AER Lingus has been hit with a fresh threat of industrial action after talks over a pensions row broke down.
Siptu and Impact trade unions will meet on Tuesday to decide what action to take in the run-up to Christmas after negotiations collapsed at the Labour Relations Commission (LRC).
Aer Lingus said it has not been put on notice and does not anticipate disruption to the schedule at this point in time, but will communicate with customers accordingly if this situation changes.
However, Siptu organiser Dermot O'Loughlin claimed they were left with no choice but to consider industrial action, up to work stoppages, to end the dispute.
Cabin crew and ground, clerical and administration staff will take part in any action from as soon as November 6, he warned.
"It is disappointing that there has been no progress in the discussions to resolve the crisis which threatens thousands of employees with financial ruin in their retirement years," he said.
"The intransigence of Aer Lingus is particularly disturbing as the airline is responsible for its failure to properly fund the pension scheme over many years."
The dispute centres on the Irish Airlines Superannuation Scheme, a pension pot which was in deficit by some 700 million euro (£557 million) at the end of last year.
Travel chaos at the country's main airports was averted last month when unions and management at Aer Lingus and Dublin Airport Authority (DAA) agreed to enter talks.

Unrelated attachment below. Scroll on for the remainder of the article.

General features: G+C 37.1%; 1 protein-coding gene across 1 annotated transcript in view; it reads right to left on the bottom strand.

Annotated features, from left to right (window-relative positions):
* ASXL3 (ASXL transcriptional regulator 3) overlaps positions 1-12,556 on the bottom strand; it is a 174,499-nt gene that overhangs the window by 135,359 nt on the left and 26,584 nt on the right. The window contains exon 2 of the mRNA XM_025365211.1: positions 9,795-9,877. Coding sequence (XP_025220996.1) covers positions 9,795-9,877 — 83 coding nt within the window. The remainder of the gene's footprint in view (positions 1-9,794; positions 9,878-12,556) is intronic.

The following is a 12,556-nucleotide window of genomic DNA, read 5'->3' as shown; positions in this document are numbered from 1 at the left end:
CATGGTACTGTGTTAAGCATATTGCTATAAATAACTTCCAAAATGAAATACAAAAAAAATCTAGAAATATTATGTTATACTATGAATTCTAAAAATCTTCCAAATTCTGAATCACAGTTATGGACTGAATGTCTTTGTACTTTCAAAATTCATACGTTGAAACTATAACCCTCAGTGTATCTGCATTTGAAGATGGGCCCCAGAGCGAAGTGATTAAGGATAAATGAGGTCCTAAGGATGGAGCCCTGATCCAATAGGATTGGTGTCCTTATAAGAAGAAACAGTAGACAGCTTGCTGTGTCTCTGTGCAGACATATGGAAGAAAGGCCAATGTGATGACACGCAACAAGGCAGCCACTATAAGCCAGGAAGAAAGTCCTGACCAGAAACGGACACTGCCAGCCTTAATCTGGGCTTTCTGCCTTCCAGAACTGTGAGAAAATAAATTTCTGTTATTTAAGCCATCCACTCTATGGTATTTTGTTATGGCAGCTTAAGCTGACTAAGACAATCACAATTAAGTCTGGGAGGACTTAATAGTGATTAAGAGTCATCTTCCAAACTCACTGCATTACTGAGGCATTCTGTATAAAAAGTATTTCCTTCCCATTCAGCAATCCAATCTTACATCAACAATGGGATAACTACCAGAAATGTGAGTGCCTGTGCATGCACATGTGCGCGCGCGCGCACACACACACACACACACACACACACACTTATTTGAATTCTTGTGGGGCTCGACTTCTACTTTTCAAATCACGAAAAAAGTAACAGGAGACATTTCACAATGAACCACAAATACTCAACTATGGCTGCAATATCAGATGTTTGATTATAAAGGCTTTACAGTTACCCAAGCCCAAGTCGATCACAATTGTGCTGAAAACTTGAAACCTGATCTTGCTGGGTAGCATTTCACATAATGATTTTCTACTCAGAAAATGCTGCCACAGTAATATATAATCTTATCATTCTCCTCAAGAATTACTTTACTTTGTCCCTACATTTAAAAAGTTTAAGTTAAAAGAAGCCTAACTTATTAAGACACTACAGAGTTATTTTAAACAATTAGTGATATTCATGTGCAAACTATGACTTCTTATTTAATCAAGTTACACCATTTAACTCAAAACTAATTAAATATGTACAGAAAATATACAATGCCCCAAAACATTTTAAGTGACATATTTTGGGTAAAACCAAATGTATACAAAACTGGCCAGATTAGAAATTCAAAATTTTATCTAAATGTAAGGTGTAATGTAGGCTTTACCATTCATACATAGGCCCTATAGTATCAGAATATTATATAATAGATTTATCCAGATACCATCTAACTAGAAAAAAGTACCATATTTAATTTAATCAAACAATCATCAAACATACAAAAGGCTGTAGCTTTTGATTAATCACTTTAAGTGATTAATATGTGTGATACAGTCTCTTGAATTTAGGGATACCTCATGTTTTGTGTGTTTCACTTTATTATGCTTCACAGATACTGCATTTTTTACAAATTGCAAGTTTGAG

While negotiations are continuing with DAA, industrial trouble-shooters last night adjourned the talks with Aer Lingus indefinitely as the parties disagreed on the amount of cash offered.
However Ryanair, which owns almost 30% of Aer Lingus, said it supports the former state carrier's stance and would supply aircraft in the event of a strike.
"Ryanair will provide every assistance to Aer Lingus to maintain competition with Ryanair, and defeat these threats of disruption to Aer Lingus schedules by Aer Lingus unions who are yet again seeking to unjustly enrich themselves at the expense of Aer Lingus' shareholders," said spokesman Stephen McNamara.
It also called on the DAA to dismiss any further attempt by its unions to "featherbed" their pension schemes, as any cost increase will inevitably be passed on to passengers.
"A strike by Aer Lingus cabin and ground crew could cause untold damage to both the tourism industry while there would be a huge knock-on effect to the economy as well," he said.
"We are heading into the busy Christmas period and a November strike by Aer Lingus could dissuade much of our diaspora from returning for Christmas."